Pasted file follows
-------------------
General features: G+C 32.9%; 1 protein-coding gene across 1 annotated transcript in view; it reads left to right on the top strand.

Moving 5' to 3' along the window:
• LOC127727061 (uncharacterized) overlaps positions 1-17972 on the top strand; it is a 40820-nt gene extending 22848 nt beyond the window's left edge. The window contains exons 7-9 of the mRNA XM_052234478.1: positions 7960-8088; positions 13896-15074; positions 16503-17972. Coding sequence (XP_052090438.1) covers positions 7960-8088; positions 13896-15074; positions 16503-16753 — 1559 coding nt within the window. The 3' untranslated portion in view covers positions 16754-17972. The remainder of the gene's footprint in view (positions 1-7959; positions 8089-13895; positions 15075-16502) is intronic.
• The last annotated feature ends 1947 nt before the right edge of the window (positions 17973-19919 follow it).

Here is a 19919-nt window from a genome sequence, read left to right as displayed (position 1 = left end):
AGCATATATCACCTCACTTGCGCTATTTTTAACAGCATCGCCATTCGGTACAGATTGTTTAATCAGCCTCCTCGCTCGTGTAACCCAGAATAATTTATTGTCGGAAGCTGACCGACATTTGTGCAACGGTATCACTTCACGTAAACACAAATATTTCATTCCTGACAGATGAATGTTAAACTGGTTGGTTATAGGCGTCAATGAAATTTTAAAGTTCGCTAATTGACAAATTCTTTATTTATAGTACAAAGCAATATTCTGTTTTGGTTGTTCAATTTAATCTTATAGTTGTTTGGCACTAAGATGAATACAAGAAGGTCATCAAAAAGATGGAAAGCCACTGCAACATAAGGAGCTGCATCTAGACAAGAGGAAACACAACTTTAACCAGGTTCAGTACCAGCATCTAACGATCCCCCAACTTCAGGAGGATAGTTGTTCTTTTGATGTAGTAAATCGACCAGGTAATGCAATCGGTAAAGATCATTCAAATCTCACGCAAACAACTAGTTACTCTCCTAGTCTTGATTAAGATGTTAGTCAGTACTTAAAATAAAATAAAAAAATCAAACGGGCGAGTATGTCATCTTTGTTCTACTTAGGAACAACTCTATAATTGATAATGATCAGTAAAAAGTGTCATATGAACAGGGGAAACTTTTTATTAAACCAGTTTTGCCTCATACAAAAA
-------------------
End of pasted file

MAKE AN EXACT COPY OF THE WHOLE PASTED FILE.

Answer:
General features: G+C 32.9%; 1 protein-coding gene across 1 annotated transcript in view; it reads left to right on the top strand.

Moving 5' to 3' along the window:
• LOC127727061 (uncharacterized) overlaps positions 1-17972 on the top strand; it is a 40820-nt gene extending 22848 nt beyond the window's left edge. The window contains exons 7-9 of the mRNA XM_052234478.1: positions 7960-8088; positions 13896-15074; positions 16503-17972. Coding sequence (XP_052090438.1) covers positions 7960-8088; positions 13896-15074; positions 16503-16753 — 1559 coding nt within the window. The 3' untranslated portion in view covers positions 16754-17972. The remainder of the gene's footprint in view (positions 1-7959; positions 8089-13895; positions 15075-16502) is intronic.
• The last annotated feature ends 1947 nt before the right edge of the window (positions 17973-19919 follow it).

Here is a 19919-nt window from a genome sequence, read left to right as displayed (position 1 = left end):
AGCATATATCACCTCACTTGCGCTATTTTTAACAGCATCGCCATTCGGTACAGATTGTTTAATCAGCCTCCTCGCTCGTGTAACCCAGAATAATTTATTGTCGGAAGCTGACCGACATTTGTGCAACGGTATCACTTCACGTAAACACAAATATTTCATTCCTGACAGATGAATGTTAAACTGGTTGGTTATAGGCGTCAATGAAATTTTAAAGTTCGCTAATTGACAAATTCTTTATTTATAGTACAAAGCAATATTCTGTTTTGGTTGTTCAATTTAATCTTATAGTTGTTTGGCACTAAGATGAATACAAGAAGGTCATCAAAAAGATGGAAAGCCACTGCAACATAAGGAGCTGCATCTAGACAAGAGGAAACACAACTTTAACCAGGTTCAGTACCAGCATCTAACGATCCCCCAACTTCAGGAGGATAGTTGTTCTTTTGATGTAGTAAATCGACCAGGTAATGCAATCGGTAAAGATCATTCAAATCTCACGCAAACAACTAGTTACTCTCCTAGTCTTGATTAAGATGTTAGTCAGTACTTAAAATAAAATAAAAAAATCAAACGGGCGAGTATGTCATCTTTGTTCTACTTAGGAACAACTCTATAATTGATAATGATCAGTAAAAAGTGTCATATGAACAGGGGAAACTTTTTATTAAACCAGTTTTGCCTCATACAAAAA